Through his breakthroughs in the lab, his care for patients with daunting diagnoses and his dedication as a mentor to other physicians, Oliver Press left a lasting legacy.
Oliver W. Press, ’73, a physician and a scientist, died September 29, 2017, of complications from glioma, a brain cancer. He was 65.
A teacher’s son, Press arrived at Stanford from St. Louis in the late 1960s. He was ever grateful for the George E. Gamble Honors Scholarship that helped pay his way through school, says his wife, Nancy Ottman Press, ’72, who met her future husband during the Stanford in Germany program in 1971.
Press majored in biology and became a researcher during his undergrad years, at one point making his way to Half Moon Bay, state permit in hand, to study abalone for his senior thesis project. A low draft number tilted him toward medical school, and Press headed to the University of Washington, where he received his PhD in 1977 and his MD in 1979. He remained affiliated with the university for much of his career. At the time of his death, Press held the first David and Patricia Giuliani/Oliver Press Endowed Chair in Cancer Research at the Fred Hutchinson Cancer Research Center, where he had been a faculty member since 1986. He held a joint appointment at the University of Washington.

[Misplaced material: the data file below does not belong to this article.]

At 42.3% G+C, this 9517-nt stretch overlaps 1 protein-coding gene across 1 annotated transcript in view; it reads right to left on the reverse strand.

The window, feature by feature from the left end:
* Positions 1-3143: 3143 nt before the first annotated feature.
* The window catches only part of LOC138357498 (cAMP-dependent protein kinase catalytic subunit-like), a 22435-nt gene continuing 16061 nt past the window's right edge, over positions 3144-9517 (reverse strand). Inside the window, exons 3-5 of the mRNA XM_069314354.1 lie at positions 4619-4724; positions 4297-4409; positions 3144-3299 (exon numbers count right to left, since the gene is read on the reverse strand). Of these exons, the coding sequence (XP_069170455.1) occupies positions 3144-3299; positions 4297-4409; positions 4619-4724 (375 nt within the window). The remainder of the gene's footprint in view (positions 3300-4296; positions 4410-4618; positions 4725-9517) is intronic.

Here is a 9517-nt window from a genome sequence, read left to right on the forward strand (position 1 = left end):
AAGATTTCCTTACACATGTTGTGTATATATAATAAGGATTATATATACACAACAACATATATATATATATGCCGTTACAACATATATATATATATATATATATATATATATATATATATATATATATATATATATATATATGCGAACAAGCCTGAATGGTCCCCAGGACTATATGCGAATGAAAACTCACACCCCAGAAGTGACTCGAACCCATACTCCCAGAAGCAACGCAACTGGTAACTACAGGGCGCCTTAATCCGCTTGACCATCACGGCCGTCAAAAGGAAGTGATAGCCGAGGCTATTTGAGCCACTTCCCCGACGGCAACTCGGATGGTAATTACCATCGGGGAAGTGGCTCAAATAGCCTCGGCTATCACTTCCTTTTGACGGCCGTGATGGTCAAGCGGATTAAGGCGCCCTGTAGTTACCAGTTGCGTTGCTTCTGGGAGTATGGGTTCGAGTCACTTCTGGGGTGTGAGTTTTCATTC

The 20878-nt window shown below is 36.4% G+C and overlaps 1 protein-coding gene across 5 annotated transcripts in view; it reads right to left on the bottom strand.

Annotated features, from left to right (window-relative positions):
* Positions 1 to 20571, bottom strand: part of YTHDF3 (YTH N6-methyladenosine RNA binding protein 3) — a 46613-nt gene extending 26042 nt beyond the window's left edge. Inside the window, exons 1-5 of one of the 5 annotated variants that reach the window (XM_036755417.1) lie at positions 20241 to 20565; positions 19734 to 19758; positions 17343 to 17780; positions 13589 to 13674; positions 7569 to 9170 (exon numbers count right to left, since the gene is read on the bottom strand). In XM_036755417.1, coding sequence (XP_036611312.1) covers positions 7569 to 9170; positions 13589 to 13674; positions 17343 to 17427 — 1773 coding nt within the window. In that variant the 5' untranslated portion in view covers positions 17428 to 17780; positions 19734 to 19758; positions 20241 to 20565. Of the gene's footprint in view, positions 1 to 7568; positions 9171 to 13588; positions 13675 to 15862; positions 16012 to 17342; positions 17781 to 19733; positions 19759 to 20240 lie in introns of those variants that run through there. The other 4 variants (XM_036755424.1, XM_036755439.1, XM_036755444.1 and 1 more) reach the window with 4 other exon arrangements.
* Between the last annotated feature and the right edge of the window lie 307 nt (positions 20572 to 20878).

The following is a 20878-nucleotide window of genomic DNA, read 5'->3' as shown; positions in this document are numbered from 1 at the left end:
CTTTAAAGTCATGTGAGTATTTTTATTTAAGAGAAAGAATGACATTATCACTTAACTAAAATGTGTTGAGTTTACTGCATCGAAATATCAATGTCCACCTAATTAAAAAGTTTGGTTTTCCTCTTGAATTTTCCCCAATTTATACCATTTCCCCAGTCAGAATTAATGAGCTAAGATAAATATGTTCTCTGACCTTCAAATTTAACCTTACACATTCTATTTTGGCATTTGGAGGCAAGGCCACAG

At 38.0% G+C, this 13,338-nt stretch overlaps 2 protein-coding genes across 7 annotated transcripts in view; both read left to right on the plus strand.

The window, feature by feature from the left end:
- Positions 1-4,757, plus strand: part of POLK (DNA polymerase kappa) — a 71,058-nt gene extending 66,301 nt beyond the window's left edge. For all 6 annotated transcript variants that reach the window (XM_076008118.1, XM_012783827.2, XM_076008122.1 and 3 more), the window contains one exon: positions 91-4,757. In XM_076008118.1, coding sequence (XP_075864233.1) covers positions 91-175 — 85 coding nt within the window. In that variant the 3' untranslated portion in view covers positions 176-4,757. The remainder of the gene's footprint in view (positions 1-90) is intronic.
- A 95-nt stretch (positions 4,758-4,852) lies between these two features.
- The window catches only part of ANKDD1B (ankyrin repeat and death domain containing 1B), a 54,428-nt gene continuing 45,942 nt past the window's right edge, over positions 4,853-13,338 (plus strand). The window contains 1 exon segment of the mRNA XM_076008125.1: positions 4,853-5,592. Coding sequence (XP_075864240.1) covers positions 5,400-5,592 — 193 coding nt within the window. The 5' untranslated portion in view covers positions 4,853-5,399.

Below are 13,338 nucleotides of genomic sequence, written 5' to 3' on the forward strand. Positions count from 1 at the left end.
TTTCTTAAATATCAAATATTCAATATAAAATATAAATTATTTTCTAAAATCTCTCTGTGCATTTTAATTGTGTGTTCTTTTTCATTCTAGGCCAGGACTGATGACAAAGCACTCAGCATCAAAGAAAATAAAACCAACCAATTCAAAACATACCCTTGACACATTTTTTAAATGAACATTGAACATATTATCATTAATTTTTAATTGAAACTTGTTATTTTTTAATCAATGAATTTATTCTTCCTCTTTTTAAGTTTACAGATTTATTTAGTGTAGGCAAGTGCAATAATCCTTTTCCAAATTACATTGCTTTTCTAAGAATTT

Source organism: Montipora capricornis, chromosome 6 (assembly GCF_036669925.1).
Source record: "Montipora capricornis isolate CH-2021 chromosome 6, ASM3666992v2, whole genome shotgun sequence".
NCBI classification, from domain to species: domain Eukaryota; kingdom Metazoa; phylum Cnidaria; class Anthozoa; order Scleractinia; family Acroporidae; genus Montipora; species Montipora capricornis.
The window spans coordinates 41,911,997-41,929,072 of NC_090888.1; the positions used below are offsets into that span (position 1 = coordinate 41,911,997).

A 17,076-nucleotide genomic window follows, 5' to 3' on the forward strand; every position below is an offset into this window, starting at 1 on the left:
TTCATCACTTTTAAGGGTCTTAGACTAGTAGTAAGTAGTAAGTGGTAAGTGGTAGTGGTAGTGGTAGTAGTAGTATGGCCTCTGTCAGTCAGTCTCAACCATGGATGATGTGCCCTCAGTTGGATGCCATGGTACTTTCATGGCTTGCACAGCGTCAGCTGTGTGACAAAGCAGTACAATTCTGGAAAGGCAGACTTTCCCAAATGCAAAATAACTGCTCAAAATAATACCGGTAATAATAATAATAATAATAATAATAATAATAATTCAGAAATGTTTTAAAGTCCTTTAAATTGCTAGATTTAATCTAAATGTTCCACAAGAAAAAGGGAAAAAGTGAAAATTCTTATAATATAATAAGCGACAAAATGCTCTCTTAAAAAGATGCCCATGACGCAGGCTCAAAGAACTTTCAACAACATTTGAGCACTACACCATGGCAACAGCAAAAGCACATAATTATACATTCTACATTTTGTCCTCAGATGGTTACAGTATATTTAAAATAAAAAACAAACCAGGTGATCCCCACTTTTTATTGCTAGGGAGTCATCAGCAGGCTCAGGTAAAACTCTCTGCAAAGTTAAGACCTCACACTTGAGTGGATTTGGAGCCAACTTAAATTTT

Press worked especially on radioimmunotherapies, which use cancer-targeting antibodies to aim radiation straight at tumors, sparing healthy tissue from damage.
Damian Green, who worked closely with Press at Fred Hutch and the University of Washington, says he was the “go-to person for lymphoma, not just at our institution or in the region or the U.S., but internationally.”
One of his greatest legacies is his mentorship of so many cancer researchers. In a letter nominating Press for the American Society of Hematology’s 2017 Mentor Award (he received the honor posthumously), Green wrote, “[His] commitment to ontogeny in both the smaller and greater creatures developing under his careful stewardship is exceptional. A transformational mentor identifies needs, has a vision to guide growth and selflessly watches mentees flourish. Ollie transformed my life.”
Press is survived by his wife; his sons, Michael and Maximilian; his mother, Martha; and his two siblings, Michael and Barbara.
Christine Foster is a writer in Connecticut.